As the Tribeca Film Festival comes to a close, everyone seems to agree that the highlight was Eliot Spitzer -- or, rather, Alex Gibney's wry, even-handed account of the disgraced former New York governor's rise and fall, which may or may be called Client 9: The Rise and Fall of Eliot Spitzer. (It sure has a better ring to it than The Untitled Eliot Spitzer Film. The version of the movie I saw on Monday night definitely had the title Client 9.) While it wouldn't be appropriate for me to review this work-in-progress cut, I did want to share some quick observations about its merits:
The Credibility Factor It's an honest, believable portrait. Despite the many strange ingredients of Spitzer's final undoing -- including the multiple enemies on Wall Street and particularly the head honchos at AIG, whose cheeriness at his public embarrassment seemed almost slimier than his own seedy deeds -- Gibney avoids the conspiratorial route and sticks to the facts. The man willfully put himself in the line of fire long before anyone knew about his trysts with the gals at New York Confidential. Spitzer was a tough-as-nails New York Attorney General prone to behind-the-scenes outbursts, which he jokingly blamed on his non-existent evil twin "Irwin." In an interview with Gibney, Spitzer practically blushes when confronted about his temper. Although he remains somewhat reserved on camera, he nevertheless comes across far realer than he ever did at the podium. Pressed to justify his illegal philandering, he explains it as a methodical way of caving to temptations without the emotional connections that would come with a premarital affair. Or "something like that," he says.
Comedy/Tragedy The movie is hilarious, and not just because of ditzy New York Confidential head Cecil Suwal, as Leah Rozen reported. Gibney stages the events of the past decade as an extended farce that culminated with Spitzer's prostitution scandal but got pretty weird long before then. Joe Bruno, a current convicted felon and Spitzer's most obnoxious foe during their joint time in office, becomes a bizarrely funny internal foil to the leading man's Wall Street clean-up act. As Gibney puts it in a voiceover, Bruno was "the turd in Elliot's punch bowl." Roger J. Stone, meanwhile, serves as the movie's shameful goon-for-hire and self-made political cartoon -- a man so intent on enforcing conservative ideals that he has a Richard Nixon tattoo on his back. "I believe in a gonzo brand of politics," he says, while basically confessing to having left a threatening voicemail for Spitzer's father. His enabler, the cantankerous investment banker Ken Langone, acts like he lives in a 24/7 showdown with Spitzer as if they stumbled into a Western-style duel. Despite all this, the story retains a dramatic edge. Spitzer restrains himself and places the blame for his downfall squarely in his own lap. "My view," he says, "is that I brought myself down."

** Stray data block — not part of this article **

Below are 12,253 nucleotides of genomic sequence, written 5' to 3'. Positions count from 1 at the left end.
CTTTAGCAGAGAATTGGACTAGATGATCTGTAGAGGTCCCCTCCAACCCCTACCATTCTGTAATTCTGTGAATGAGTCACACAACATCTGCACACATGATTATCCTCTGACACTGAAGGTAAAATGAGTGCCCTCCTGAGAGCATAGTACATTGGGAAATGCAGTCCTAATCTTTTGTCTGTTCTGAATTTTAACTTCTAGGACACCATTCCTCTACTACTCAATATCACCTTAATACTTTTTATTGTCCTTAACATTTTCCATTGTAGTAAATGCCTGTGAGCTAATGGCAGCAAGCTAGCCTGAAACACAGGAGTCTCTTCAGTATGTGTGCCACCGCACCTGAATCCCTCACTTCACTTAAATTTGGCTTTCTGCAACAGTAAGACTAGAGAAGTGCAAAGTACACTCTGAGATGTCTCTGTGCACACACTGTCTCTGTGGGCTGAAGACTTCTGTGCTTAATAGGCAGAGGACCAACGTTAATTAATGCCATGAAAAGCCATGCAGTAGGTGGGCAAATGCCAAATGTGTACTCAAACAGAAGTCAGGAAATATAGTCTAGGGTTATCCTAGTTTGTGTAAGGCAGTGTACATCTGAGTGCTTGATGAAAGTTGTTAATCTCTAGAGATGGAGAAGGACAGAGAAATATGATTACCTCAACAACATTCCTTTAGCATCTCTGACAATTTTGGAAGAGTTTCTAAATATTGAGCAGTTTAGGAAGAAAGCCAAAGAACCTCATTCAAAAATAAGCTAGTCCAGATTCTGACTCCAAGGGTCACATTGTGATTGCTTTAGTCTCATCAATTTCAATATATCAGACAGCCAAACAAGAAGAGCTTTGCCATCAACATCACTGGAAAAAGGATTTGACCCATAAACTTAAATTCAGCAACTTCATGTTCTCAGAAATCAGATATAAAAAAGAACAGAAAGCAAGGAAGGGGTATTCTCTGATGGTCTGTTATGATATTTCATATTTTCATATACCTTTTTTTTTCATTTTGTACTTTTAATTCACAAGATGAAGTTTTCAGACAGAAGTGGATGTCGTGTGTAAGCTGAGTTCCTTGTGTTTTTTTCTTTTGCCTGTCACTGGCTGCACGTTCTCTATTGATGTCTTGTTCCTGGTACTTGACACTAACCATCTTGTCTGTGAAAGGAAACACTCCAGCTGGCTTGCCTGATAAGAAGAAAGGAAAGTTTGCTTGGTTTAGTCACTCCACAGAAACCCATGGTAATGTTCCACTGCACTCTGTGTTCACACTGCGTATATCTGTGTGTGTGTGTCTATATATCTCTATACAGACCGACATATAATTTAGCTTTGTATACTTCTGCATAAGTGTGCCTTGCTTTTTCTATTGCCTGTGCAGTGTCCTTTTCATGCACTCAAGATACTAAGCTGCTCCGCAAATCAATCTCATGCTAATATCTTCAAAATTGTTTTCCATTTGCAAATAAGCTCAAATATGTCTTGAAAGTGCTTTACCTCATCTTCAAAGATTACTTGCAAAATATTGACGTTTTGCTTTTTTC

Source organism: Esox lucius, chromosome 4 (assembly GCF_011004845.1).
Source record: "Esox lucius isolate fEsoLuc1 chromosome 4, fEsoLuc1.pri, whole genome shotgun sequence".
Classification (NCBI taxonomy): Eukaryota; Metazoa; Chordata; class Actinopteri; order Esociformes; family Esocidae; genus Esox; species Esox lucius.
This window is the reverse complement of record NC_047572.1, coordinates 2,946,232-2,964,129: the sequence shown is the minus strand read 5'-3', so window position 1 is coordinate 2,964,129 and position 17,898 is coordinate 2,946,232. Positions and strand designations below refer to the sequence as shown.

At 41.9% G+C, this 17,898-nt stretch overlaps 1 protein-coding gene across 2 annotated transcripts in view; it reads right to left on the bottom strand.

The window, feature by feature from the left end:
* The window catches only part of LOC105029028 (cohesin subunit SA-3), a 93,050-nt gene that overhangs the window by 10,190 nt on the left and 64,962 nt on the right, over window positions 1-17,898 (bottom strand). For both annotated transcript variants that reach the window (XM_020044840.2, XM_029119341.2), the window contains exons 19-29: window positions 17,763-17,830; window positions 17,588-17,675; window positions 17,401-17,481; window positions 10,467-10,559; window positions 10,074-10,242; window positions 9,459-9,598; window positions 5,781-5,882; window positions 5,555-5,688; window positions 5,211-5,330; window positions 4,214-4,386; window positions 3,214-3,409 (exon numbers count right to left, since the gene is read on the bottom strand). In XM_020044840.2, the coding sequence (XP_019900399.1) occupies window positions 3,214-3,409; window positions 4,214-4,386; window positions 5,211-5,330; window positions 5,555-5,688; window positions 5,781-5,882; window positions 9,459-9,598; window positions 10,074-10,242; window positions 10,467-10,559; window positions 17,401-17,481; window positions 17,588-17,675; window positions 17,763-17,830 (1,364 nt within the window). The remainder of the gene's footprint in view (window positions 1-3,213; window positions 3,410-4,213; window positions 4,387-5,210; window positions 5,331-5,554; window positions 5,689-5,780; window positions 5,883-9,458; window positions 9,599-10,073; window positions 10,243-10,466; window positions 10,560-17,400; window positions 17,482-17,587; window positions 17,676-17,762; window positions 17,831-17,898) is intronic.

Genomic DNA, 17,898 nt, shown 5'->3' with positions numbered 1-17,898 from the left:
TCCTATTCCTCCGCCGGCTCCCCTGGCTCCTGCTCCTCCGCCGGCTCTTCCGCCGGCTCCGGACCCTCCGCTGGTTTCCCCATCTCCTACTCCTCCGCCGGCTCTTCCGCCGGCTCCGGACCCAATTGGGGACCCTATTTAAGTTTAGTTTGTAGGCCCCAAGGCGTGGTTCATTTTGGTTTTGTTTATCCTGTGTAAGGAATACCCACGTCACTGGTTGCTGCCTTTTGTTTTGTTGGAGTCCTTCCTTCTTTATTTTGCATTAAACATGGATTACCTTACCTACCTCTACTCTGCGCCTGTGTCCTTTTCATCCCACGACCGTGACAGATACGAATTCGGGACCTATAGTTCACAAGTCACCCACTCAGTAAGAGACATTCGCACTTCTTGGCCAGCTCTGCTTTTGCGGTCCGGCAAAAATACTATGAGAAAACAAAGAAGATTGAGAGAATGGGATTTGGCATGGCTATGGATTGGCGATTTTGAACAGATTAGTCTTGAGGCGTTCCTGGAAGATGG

It's a Movie! Unlike Gibney's Jack Abramoff profile Casino Jack and the United States of Money, his latest feature has more going on than a basic arrangement of talking heads and a few snappy graphics. Gibney injects the story with an appreciable amount of energy, thanks to a series cinematic tricks. He hires an actress to read the lines from an interview with "Angelina," the prostitute Spitzer visited most often, since she refused to appear on camera. He cycles through various media images at a rapid pace, uses ironic music cues, and applies a great soundtrack that includes Cat Power's "Sea of Love" set to a montage of other politicians whose careers got jumbled up in sex scandals. (The tune works a lot more effectively than it did in Juno.) Oh, and spoiler alert! The last shot of Client 9 shows Spitzer wandering the streets of New York alone, blending with the crowd as Jay-Z's "Empire State of Mind" ends the story on an optimistic note. Even news junkies readily familiar with much of the movie's narrative have likely never contemplated its subject like this.
Here's Gibney discussing Spitzer at Tribeca: